When used lawfully, post-offer, pre-employment medical examinations can be a powerful tool. But a recent federal district court case demonstrates the importance of carefully implementing such programs. In EEOC v. M.G.H. Family Health Center, Cause No. 1:15-CV-952 (E.D. Mich. 1/27/2017 ), the employer hired an employee and asked her to participate in a medical examination. Although the medical provider did not have a job description, the results of the examination were normal. Nonetheless, based on information in the employee’s medical file, which among other things indicated she was taking pain medication, the physician placed her on a “medical hold” and recommended that she undergo a functional capacity assessment. The employer informed the employee of this for the first time after she had been working in the job without incident for two weeks. The employer then terminated her employment before allowing her to complete the FCE based solely on the medical hold.
In granting summary judgment for the EEOC, the district court noted at least three things that the employer did wrong: (1) it did not engage in an individualized assessment; (2) it did not follow the recommendation of the physician to have the employee complete a functional capacity evaluation; and (3) it terminated the employee’s employment after the employee had been performing the job for two weeks without incident and even though her own physician had submitted information indicating she was able to perform the job.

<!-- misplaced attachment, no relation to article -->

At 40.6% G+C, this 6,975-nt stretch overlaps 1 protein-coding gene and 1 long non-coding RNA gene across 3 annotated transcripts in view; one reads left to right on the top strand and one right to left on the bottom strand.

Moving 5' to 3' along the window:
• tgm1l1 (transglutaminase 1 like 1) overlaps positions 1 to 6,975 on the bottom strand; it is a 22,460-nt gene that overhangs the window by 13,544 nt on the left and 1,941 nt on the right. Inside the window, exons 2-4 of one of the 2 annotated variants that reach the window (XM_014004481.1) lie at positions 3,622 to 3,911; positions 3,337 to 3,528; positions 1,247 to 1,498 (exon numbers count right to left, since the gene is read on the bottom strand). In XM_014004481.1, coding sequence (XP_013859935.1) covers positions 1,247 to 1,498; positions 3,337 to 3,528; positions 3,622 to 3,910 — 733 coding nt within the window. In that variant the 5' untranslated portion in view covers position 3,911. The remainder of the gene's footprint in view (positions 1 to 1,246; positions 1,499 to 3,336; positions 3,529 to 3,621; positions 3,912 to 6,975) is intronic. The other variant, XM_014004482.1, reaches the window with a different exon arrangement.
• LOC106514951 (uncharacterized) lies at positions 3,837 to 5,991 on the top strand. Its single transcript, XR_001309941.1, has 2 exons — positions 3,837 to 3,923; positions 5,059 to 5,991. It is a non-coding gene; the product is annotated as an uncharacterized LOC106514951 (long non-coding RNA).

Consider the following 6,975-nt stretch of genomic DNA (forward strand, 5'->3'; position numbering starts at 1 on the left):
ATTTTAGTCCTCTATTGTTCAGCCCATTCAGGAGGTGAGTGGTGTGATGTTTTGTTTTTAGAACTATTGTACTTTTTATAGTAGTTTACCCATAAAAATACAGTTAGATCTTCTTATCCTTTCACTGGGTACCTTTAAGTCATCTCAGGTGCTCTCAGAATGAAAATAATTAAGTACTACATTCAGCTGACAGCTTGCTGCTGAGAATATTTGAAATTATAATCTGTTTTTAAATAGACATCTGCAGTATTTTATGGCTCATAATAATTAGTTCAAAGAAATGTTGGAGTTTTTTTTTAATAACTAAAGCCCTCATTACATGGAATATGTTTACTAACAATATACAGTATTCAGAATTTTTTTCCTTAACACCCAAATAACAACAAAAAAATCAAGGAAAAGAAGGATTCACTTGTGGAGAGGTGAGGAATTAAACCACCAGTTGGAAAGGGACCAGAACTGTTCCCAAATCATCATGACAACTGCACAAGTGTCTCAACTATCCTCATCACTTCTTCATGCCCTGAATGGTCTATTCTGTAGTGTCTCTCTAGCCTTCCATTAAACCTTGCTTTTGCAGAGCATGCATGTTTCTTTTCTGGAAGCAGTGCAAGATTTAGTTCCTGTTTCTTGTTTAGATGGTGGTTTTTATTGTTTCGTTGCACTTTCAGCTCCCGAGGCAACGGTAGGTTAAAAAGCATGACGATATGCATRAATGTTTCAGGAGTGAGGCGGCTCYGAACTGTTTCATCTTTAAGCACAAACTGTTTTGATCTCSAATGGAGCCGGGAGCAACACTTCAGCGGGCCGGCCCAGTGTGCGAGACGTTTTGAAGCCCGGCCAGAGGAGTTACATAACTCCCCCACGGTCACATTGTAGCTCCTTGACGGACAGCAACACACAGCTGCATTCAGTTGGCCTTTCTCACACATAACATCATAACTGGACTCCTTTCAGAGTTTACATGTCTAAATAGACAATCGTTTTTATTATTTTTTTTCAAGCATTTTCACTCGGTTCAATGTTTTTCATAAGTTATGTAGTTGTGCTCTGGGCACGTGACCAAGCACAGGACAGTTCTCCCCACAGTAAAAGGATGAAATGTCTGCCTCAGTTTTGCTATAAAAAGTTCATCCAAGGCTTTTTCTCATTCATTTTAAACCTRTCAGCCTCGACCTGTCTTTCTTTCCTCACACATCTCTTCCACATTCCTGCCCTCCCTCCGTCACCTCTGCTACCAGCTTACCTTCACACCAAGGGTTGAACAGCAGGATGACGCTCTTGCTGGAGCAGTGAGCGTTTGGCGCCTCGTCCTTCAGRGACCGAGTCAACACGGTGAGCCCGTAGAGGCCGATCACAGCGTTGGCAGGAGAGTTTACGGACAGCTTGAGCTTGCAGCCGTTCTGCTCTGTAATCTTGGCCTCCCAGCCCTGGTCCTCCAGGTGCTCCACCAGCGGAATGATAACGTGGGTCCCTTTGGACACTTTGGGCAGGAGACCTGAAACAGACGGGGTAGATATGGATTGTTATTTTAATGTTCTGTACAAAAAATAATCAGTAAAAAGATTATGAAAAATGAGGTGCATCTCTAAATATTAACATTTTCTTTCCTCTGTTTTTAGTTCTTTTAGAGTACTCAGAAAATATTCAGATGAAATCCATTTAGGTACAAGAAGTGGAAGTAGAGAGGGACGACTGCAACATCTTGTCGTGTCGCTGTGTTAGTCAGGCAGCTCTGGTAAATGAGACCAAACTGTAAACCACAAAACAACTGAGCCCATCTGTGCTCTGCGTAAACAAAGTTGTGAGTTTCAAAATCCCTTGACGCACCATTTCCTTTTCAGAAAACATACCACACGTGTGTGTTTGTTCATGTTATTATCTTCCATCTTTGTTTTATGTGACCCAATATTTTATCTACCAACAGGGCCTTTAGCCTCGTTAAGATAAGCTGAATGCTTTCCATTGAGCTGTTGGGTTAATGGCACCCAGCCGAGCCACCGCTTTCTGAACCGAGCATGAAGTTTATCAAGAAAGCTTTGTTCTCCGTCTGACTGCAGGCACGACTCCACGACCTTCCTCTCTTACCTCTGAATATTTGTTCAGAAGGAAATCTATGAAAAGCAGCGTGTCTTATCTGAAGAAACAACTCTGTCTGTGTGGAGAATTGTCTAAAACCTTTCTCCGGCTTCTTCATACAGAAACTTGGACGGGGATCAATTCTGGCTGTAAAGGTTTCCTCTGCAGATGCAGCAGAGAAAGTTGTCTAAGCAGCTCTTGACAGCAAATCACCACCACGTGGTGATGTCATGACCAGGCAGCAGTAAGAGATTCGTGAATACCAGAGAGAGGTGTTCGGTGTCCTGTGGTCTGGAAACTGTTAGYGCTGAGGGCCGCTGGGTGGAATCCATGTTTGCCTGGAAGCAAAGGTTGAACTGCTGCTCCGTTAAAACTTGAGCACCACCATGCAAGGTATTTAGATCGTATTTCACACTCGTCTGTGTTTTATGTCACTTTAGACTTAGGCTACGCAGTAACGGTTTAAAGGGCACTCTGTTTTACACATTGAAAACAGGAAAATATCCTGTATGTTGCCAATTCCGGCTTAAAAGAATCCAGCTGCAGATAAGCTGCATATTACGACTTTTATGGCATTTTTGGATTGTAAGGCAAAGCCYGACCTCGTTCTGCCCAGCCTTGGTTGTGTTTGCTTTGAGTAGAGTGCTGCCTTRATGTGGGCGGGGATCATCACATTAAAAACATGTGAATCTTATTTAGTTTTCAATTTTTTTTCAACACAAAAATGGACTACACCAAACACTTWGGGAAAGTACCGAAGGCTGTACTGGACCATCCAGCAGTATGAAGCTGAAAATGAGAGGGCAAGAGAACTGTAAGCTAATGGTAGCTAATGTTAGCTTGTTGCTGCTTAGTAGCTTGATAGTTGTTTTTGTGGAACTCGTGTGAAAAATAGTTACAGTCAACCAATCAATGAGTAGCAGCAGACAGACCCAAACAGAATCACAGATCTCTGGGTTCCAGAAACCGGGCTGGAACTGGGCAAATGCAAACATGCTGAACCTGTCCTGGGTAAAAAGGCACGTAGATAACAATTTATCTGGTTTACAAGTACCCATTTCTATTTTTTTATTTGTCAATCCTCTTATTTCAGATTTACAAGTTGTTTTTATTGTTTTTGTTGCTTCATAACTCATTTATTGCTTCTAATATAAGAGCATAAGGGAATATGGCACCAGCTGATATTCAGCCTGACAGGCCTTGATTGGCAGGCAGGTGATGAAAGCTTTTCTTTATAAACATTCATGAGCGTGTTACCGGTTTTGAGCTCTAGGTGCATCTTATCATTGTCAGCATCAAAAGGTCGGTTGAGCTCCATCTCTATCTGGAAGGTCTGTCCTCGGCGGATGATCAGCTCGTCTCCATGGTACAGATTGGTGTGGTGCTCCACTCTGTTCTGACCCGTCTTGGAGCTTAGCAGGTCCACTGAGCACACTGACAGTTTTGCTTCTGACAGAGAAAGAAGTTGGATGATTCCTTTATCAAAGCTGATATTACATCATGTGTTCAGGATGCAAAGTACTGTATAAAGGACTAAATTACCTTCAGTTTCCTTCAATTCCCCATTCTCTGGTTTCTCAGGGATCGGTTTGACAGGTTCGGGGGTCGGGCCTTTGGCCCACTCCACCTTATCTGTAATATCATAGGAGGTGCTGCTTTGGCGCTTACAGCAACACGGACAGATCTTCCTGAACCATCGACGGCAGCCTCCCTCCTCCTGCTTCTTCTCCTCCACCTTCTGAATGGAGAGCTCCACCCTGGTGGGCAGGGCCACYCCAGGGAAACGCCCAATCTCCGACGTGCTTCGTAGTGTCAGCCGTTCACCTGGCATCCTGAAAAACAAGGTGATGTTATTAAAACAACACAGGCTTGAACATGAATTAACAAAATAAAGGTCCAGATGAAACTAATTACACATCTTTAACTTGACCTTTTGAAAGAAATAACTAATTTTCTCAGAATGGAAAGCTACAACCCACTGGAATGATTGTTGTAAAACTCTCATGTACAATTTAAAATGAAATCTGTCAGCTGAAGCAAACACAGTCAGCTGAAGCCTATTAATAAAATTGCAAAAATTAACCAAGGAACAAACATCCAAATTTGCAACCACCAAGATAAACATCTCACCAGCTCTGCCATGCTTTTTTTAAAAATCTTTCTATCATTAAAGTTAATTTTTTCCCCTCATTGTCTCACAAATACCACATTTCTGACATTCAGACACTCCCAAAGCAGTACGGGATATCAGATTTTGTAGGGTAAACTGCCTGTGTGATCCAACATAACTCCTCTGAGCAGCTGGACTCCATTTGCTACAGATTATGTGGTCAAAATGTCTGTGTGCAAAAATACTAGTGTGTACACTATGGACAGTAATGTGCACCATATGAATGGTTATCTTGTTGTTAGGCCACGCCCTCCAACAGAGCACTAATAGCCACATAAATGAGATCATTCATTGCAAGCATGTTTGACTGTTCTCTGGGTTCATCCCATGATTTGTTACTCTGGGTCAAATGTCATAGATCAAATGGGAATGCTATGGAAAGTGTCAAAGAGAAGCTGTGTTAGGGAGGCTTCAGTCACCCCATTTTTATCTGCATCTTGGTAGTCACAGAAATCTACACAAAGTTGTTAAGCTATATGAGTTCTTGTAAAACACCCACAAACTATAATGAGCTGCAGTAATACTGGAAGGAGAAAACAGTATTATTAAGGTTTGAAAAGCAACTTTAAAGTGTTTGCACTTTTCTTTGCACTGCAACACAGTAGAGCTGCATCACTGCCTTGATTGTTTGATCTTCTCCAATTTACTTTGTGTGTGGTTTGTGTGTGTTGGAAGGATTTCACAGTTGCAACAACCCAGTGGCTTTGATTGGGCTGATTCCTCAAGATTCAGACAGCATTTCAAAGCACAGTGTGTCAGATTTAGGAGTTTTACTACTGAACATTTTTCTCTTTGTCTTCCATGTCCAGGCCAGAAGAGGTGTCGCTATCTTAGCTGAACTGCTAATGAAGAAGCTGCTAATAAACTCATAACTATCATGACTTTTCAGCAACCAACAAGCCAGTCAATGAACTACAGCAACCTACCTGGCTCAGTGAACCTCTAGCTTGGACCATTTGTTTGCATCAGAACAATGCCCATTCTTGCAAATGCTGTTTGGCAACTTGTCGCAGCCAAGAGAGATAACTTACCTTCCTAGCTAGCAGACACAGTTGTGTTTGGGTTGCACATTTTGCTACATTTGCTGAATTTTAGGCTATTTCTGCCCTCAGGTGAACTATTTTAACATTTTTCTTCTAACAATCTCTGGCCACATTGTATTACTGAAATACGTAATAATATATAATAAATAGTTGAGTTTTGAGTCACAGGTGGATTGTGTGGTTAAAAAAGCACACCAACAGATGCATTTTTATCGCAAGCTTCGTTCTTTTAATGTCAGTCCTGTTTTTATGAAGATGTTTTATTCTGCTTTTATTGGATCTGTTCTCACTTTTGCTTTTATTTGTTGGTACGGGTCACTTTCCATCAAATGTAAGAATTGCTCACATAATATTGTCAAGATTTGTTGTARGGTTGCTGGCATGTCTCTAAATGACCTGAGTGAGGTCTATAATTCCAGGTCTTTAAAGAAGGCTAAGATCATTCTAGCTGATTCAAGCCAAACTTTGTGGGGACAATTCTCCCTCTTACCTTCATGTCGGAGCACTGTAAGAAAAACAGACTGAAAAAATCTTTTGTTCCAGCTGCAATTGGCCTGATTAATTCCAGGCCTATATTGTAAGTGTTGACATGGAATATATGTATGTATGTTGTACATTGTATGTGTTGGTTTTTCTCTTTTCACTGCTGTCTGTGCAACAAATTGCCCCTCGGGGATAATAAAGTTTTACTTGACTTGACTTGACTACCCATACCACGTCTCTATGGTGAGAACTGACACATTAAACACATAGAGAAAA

For employers who wish to use post-offer, pre-employment examinations, a few compliance-related points from EEOC Guidance and resources on this topic are of significance. First, as a best practice ensure job offers are communicated as conditional in nature if a post-offer, pre-hire examination will be used, and the employee should not start working until the process is complete. Second, medical providers conducting any such examination should be providing the employer information regarding restrictions, if any, which will then form the basis for an interactive dialogue to explore reasonable accommodations. As a best practice, the medical provider should not be giving a thumbs up or thumbs down on applicants – employers should be making those decisions after an interactive process.